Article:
And, knowing nothing, this seemed like more of the same to me. Didn’t like the single, didn’t like the album, didn’t listen to it again for months.
Lucky for me, my music nazi friend loved it. And when we eventually, inevitably, moved into the same shared house in town, he brought it with him, and played it to death and back. And slowly but surely, Antichrist Superstar worked it’s dark magic upon me.
I’d love to be able to describe for you that process - the way I came to adore that which I had despised. I feel like it should be described in the tone and style of a Lovecraft short, the unwholesome sounds exerting an ever stronger fascination upon my soul, pulling me, against my will, towards the darkness… but that’s not how I remember it. In point of fact, I don’t remember it at all. It just…. Happened.
I think it’s likely it was some of the heavier tracks that ultimately brought me in - listening to the amazing stomping riff and drum beat at the end of the first chorus of Little Horn I’m reminded just how gobsmackingly brilliant this music can be, how grit-your-teeth vital - and the lyrics of The Reflecting God remain personal favorites. I suspect, too, the growing realisation that it was a concept album in all but name will have helped turn the key in my mind - some of my earliest memories revolve around listening to Pink Floyd’s The Wall, the huge gatefold vinyl open in front of me, child brain soaking up the cartoon imagery inside.
Hmm. One for another day, I think.
Anyway. At some point, it took root, in the fertile darkness and alienation of my mind. And I became a fan. Almost a convert. There was something liberating in the way the album embraced taboo, nihilism, rage. It was clearly music written by someone smart, and angry. I loved it for it’s heartsick rejection of the status quo, it’s calculated, almost surgical approach to offending to a mortal horror the worst hypocrisies and excesses of ‘Middle America’ (a creature I was just beginning to intuit existed, see the shape of - in fact, looking back, Antichrist Superstar probably represents the moment of that awakening - by being everything that wasn’t, the album illuminated what that was, like a perfect negative image). I still had my full complement of teenage bile and disgust for ‘normality’, a concept that seemed to me to represent nothing more than the warping, perversion, and ultimately destruction of our natural urges to create and love, to place us instead in service of an engine, a machine, that chewed up people and spat out toxicity. A system that might as well have been designed to foster short termism and quick fix solutions, bandaids on gaping wounds that would bleed us dry - worse, that would pursue short term orgies of greed at the expense of future generations. I could see it playing out, all around me, and I wanted no part of it, of any of it.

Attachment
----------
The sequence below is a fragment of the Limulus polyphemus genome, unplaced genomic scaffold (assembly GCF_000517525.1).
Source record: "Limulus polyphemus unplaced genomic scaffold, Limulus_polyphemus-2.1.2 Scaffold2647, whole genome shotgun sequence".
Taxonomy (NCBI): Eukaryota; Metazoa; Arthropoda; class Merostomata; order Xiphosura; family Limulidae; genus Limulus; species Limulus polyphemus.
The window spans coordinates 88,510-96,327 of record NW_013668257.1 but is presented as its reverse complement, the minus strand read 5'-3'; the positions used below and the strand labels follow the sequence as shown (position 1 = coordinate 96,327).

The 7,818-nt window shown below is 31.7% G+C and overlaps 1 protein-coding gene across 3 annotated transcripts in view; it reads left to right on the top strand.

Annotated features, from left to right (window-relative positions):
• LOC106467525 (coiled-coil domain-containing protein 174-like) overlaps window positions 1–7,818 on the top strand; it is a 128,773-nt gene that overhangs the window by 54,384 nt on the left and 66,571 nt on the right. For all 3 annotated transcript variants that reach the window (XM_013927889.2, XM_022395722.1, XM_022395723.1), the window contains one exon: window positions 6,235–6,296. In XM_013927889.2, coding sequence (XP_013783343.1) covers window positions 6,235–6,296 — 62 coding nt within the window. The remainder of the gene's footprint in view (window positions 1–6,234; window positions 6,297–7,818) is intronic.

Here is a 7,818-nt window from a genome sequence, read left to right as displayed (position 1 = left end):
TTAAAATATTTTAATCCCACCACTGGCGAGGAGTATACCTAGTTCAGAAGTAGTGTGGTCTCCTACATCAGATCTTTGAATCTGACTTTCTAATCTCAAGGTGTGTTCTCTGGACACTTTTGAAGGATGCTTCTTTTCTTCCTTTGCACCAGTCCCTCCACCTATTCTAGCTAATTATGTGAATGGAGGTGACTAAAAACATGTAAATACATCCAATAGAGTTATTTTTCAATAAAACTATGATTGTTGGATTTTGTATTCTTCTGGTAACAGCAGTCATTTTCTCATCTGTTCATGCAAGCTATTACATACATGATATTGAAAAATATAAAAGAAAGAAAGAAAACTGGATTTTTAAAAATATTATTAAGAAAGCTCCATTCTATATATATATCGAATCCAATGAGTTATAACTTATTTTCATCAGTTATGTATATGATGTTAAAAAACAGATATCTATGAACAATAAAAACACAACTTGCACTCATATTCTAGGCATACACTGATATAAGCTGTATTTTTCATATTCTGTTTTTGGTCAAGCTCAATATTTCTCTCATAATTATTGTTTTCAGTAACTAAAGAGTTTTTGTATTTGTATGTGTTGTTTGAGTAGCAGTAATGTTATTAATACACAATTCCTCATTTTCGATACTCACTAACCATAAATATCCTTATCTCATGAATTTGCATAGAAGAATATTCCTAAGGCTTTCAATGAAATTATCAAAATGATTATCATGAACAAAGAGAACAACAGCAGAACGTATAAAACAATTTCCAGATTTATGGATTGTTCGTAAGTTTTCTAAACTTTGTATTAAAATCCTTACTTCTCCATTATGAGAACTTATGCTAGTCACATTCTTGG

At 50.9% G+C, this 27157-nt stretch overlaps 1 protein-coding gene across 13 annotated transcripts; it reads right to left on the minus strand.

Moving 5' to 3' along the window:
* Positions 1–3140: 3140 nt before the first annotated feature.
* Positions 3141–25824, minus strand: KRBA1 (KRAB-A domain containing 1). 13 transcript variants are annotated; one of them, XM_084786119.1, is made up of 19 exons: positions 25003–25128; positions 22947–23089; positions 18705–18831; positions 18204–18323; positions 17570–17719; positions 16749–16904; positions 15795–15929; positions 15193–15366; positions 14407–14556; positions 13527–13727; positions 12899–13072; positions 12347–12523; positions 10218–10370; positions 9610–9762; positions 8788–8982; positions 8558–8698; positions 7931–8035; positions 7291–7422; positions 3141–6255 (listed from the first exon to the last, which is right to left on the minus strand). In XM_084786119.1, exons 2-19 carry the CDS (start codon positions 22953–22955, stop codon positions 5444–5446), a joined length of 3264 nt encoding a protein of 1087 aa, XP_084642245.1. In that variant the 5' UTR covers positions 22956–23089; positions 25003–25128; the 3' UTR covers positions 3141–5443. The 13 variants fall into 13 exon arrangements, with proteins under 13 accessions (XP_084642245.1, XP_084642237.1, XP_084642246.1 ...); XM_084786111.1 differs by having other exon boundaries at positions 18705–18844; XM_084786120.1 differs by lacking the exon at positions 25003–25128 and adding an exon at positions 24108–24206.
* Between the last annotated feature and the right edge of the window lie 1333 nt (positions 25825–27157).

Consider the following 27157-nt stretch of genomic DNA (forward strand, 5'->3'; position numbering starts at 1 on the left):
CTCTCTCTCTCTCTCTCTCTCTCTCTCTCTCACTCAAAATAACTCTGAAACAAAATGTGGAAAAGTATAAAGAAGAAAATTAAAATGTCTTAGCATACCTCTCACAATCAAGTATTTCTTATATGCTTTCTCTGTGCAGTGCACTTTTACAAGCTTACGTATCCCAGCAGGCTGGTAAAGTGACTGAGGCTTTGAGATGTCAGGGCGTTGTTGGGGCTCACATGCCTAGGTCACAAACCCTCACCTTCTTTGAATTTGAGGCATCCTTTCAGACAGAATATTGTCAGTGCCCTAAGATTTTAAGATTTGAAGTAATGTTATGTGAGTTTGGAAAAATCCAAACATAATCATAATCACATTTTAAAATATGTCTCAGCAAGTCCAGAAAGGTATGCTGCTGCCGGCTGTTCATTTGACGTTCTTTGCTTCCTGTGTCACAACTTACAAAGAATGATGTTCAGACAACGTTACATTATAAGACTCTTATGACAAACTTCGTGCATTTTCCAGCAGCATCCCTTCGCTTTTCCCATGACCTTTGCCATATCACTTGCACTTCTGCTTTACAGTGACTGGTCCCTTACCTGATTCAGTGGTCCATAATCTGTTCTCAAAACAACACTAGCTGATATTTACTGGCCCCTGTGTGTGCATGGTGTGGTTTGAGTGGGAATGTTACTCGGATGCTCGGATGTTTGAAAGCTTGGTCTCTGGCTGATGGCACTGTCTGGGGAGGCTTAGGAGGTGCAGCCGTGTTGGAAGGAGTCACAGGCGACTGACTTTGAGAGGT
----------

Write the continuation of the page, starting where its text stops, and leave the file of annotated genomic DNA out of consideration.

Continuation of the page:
Of course, the hell of it was, I didn’t know what I did want, in it’s place (newsflash: I still don’t). Doesn’t matter, this album says. None of it matters.  What matters is the rage. What matters is the knowing. In here, in this space, you can be yourself. Here, your rage is understood - not as an abnormality to be managed and controlled, but as a rational response to a cruel and senseless world.
It’s not a pretty album. It has little to say on the subjects of love, or hope. It’s absolutely a horror story - one called America, 1997 - and it really doesn’t give a fuck if you like it or not. That said, if it does resonate, if you find it speaking to something deep inside you, then, ah, then it opens up, a dark bloom with a heady, intoxicating scent. Manson plays all the parts, the oppressor and the oppressed, the bully and the victim, and the lyrics are brutally on-point. The production is absolutely astonishing, too, Trent Reznor bringing all of his considerable talents to bare, weaving a soundscape that goes far beyond raw instrumentation. As the story unfolds, you’re drawn along in the dark undercurrents, out into an inky, cold, unforgiving sea.
And then the storm hits.
It’s a druggy anti-drugs album, a violent anti-violence album, a deeply spiritual anti-religion album. Manson hates the world into which he has been shat, it’s true, but nowhere is that loathing stronger or more virulent than when turned upon himself.
And as a stereotypical angry young man, with enough smarts to realise the pathetic cliche I was becoming, but somehow still lacking the tools necessary to dig myself out, I could fucking relate.
Hell, in some ways, I still can.
Antichrist Superstar is an ugly, vicious album. It is also brilliant. But more fundamental than all of that, the reason I can put it on even today and feel that old ball of rage in my stomach, that endorphin surge of fury that tingles my scalp, is that behind and under all that theatricality, production, bluster, and cynical marketing (‘I am the AntiChrist! Give me all your money’) there is that most precious commodity of art: Truth.
And the truth in this record is simple - you are not to blame for the state of the world, and you are right to be furious at it.
You are not alone.
It resonated then, powerfully. And it resonates still.
<![CDATA[A Response:  Arkham Asylum: A Serious House on Serious Earth]]>Sat, 26 Nov 2016 04:29:37 GMThttp://gingernutsofhorror.com/my-life-in-horror/a-response-arkham-asylum-a-serious-house-on-serious-earthBY GEORGE DANIEL LEA